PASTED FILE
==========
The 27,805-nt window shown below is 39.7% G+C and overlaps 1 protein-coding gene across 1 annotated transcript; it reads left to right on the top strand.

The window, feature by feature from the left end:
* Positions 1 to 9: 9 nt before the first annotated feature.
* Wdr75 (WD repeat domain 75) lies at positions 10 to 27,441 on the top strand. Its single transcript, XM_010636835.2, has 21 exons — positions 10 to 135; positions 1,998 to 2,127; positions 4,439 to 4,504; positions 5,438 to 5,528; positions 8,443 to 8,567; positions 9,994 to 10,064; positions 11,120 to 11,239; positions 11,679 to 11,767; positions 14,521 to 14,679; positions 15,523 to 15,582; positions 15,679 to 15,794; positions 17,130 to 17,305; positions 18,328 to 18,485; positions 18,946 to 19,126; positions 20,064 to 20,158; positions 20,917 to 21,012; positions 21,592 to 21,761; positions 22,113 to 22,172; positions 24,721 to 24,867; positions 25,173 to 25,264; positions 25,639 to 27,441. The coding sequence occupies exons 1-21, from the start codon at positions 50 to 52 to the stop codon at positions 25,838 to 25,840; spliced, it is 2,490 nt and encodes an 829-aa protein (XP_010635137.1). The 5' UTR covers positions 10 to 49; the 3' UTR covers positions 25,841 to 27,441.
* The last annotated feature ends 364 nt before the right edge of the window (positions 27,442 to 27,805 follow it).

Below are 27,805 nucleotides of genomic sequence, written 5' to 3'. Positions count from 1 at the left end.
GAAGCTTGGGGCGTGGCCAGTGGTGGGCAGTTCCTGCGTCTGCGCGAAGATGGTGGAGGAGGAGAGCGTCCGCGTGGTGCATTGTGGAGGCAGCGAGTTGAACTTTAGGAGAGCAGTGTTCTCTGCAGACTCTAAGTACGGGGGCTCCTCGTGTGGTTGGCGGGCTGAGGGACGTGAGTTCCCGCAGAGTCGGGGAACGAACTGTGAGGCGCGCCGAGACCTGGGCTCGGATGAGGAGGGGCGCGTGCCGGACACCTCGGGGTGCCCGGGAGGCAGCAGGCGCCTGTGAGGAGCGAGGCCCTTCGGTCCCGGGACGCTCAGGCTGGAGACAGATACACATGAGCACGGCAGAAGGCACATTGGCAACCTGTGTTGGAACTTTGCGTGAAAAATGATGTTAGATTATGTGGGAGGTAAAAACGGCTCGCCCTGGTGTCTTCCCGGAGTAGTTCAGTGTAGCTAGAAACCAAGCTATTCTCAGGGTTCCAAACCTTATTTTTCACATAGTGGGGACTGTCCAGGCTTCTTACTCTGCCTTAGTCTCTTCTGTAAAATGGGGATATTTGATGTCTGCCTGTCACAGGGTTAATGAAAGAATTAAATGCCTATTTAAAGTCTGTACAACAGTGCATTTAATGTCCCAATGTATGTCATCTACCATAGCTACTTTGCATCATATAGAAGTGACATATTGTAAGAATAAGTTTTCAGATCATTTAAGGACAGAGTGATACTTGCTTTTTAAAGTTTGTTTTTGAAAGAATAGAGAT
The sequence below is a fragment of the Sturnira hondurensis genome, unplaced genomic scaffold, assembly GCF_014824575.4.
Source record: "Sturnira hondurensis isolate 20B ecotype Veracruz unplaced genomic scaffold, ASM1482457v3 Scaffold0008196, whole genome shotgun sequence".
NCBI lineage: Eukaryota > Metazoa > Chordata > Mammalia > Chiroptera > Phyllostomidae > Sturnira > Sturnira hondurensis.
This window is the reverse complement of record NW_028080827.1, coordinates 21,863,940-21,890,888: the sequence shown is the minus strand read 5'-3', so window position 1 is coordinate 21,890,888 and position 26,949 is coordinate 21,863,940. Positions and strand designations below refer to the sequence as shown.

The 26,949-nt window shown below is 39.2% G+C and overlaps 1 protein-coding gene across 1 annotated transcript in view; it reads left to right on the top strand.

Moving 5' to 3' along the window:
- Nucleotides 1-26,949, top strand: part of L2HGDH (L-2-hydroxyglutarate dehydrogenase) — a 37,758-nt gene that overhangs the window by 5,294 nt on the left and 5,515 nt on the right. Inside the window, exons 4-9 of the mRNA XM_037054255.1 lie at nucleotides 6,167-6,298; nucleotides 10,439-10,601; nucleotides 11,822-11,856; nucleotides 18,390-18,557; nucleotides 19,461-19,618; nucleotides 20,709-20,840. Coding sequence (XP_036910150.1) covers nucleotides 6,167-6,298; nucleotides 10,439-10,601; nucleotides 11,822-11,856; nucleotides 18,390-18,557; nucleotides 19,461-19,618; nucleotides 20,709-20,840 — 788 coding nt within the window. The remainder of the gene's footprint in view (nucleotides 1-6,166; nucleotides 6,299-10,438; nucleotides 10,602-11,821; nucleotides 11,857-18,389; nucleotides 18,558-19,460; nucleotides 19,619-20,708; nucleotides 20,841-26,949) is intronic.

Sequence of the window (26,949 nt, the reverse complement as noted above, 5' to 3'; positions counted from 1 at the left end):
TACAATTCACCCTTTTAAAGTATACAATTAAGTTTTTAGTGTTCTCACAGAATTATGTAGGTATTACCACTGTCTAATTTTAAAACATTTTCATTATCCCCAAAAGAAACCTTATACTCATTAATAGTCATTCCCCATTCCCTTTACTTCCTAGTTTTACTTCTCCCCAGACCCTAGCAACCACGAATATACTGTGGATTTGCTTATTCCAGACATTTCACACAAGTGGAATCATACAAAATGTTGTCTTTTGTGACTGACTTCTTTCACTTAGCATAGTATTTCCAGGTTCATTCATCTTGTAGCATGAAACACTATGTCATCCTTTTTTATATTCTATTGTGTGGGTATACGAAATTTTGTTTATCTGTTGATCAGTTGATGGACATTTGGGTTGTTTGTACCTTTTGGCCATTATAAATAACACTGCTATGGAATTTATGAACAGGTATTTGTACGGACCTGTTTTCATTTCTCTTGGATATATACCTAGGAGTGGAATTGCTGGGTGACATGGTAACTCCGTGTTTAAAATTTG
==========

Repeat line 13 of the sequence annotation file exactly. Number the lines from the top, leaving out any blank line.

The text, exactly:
Moving 5' to 3' along the window: